I sent another aggravating email last week. In this particular case, the provocation was a reminder to check on something important. The email was accompanied by detailed directions: log in to point A, go to thing B, find header C, click the link for report D.
I thanked the sender, and explained more people might actually review their status given a more direct link, which I demonstrated in the email. (A truly direct link wasn’t possible, which dates the technology somewhat). The sender doesn’t seem convinced.
My struggle illustrates a problem emblematic of the Information Age—we let technology’s metaphorical antecedents constrain our thinking. We “navigate” the web, because physical movement is a helpful metaphor that grounds our experience with the new nature of the Internet. It’s natural to use the protocol for literal directions when you’re trying to help someone online.
But one of the hallmark capabilities of hypertext is that I can move from one document to another without traversing the space “in between” them. It’s text with a fourth dimension, a tesseract that shrinks the gap to virtually zero. If that doesn’t blow your mind, go repent and read A Wrinkle Time.
My millennial brain was still squishy when I started wrinkling time, so I don’t expect directions, I expect a portkey/wormhole/transporter, because I know that in the domain of internet content, that’s a reasonable expectation.
The same pattern led to this vintage 1998 beauty from Southwest Airlines, courtesy of archive.org’s Wayback Machine. (I first heard this example at the Front product/design conference in 2015):
18 years later, this design seems hilariously myopic, but it probably made sense at the time. It mapped new functions to familiar features of real-world experience. It made a complex new domain accessible to a lot of newcomers.
We’re equally shortsighted when it comes to learning materials. Here are three examples.
First, we cling to an ancient format. Why don’t academic articles incorporate more visuals? Because the page layout and printing is too costly. If only there were a technology robust enough to automate the arrangement and reproduction of arbitrary elements according to a simple set of customizable conventions. Alas.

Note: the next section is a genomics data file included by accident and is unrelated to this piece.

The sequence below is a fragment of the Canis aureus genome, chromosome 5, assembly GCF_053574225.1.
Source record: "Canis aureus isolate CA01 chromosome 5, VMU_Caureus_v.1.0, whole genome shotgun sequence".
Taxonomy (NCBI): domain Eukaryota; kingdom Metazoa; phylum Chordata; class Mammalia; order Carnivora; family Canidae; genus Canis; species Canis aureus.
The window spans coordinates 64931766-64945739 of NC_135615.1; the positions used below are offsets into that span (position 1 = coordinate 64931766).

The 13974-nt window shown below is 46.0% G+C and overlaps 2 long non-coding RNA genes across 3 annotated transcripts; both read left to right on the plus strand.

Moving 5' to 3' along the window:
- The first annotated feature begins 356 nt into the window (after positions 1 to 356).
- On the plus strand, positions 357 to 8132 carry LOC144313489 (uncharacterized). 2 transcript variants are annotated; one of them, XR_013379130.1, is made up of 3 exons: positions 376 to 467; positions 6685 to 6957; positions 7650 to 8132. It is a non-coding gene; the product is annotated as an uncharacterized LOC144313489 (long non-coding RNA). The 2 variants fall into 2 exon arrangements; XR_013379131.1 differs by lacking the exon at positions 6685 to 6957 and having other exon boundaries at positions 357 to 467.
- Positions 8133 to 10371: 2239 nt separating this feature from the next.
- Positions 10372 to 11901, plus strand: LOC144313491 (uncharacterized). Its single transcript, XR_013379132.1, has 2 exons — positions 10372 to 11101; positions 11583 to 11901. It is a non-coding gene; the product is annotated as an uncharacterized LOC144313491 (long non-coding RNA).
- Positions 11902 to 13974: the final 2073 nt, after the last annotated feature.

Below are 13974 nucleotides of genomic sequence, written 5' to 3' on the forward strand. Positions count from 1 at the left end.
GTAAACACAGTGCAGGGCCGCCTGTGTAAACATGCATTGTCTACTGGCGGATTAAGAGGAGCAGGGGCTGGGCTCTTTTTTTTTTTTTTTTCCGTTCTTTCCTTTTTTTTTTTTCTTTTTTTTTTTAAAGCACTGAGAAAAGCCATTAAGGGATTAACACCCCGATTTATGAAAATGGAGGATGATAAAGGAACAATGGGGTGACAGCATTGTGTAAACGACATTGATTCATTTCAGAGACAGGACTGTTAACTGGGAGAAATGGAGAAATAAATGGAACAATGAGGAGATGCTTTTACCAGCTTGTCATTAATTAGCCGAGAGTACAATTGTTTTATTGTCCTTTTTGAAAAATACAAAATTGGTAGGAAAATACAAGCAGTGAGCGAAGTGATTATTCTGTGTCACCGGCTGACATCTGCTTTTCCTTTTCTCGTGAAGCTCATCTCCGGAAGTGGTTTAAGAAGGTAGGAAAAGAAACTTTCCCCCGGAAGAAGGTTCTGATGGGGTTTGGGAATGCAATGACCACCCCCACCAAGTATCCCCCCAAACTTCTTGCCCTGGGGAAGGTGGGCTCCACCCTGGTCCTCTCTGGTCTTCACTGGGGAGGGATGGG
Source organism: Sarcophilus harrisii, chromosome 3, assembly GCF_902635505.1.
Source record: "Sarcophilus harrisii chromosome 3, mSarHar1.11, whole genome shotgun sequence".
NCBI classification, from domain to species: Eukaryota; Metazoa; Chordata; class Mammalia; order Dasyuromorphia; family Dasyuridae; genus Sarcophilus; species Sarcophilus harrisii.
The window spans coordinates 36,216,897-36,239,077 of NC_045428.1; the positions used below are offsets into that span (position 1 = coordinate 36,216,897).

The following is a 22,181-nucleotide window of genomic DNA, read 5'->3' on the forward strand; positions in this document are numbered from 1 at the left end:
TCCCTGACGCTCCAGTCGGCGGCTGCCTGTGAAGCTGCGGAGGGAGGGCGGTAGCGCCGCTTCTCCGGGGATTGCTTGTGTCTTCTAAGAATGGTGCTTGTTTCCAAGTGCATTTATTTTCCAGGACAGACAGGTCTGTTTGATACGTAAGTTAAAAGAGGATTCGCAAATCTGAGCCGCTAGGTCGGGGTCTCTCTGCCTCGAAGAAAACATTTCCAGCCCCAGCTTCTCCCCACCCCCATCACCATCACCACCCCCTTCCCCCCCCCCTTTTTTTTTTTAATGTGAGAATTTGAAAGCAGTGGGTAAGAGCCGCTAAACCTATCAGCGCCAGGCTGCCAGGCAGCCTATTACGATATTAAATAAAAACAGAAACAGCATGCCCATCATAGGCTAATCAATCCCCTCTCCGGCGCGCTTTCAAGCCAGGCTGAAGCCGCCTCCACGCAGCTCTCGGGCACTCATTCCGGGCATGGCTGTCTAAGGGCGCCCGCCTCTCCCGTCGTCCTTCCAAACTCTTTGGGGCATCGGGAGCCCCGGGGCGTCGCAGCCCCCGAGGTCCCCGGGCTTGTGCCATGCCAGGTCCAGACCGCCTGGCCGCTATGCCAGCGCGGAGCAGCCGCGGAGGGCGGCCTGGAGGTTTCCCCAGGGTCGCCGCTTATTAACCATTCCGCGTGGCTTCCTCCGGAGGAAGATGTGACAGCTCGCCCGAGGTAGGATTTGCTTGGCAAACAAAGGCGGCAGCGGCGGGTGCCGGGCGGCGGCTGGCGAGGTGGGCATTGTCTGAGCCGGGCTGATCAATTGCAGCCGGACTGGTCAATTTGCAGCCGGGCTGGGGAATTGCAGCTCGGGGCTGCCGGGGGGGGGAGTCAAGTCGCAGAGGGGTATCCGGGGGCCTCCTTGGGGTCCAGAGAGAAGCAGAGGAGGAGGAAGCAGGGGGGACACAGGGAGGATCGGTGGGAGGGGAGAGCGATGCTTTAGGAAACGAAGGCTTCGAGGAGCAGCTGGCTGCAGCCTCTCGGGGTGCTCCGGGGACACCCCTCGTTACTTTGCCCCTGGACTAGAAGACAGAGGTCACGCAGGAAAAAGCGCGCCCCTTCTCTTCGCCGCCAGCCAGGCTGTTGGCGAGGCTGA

Second, we’re stuck on antiquated business models. It used to be that if I had a textbook, you couldn’t have it, because there were only so many books in the world. Now we can throw a PDF online and literally anyone with a decent connection can have a copy without depriving anyone else the opportunity. Solution: create DRM to make these magically unfettered unbooks more like “real” books—because nothing drives progress like artificial scarcity.
Finally, even given rich educational media and legal permission to do tesseract-level magic with them (via open licensing), we tend to use them like normal textbooks. As my professor David Wiley puts it, this is like driving an airplane down the street. He advocates increased effort to pilot and study open pedagogy, defined as pedagogical techniques that like flight, are suddenly within reach through the wonders of open.
Naturally, we’ll struggle at first in the face of any domain that boasts a new dimension. Initially, our intuition will lead us astray. But if we’re willing to accept bumps and bruises, we can learn to move forward in qualitatively different and transcendently superior ways.
After all, that’s why we made the airplane.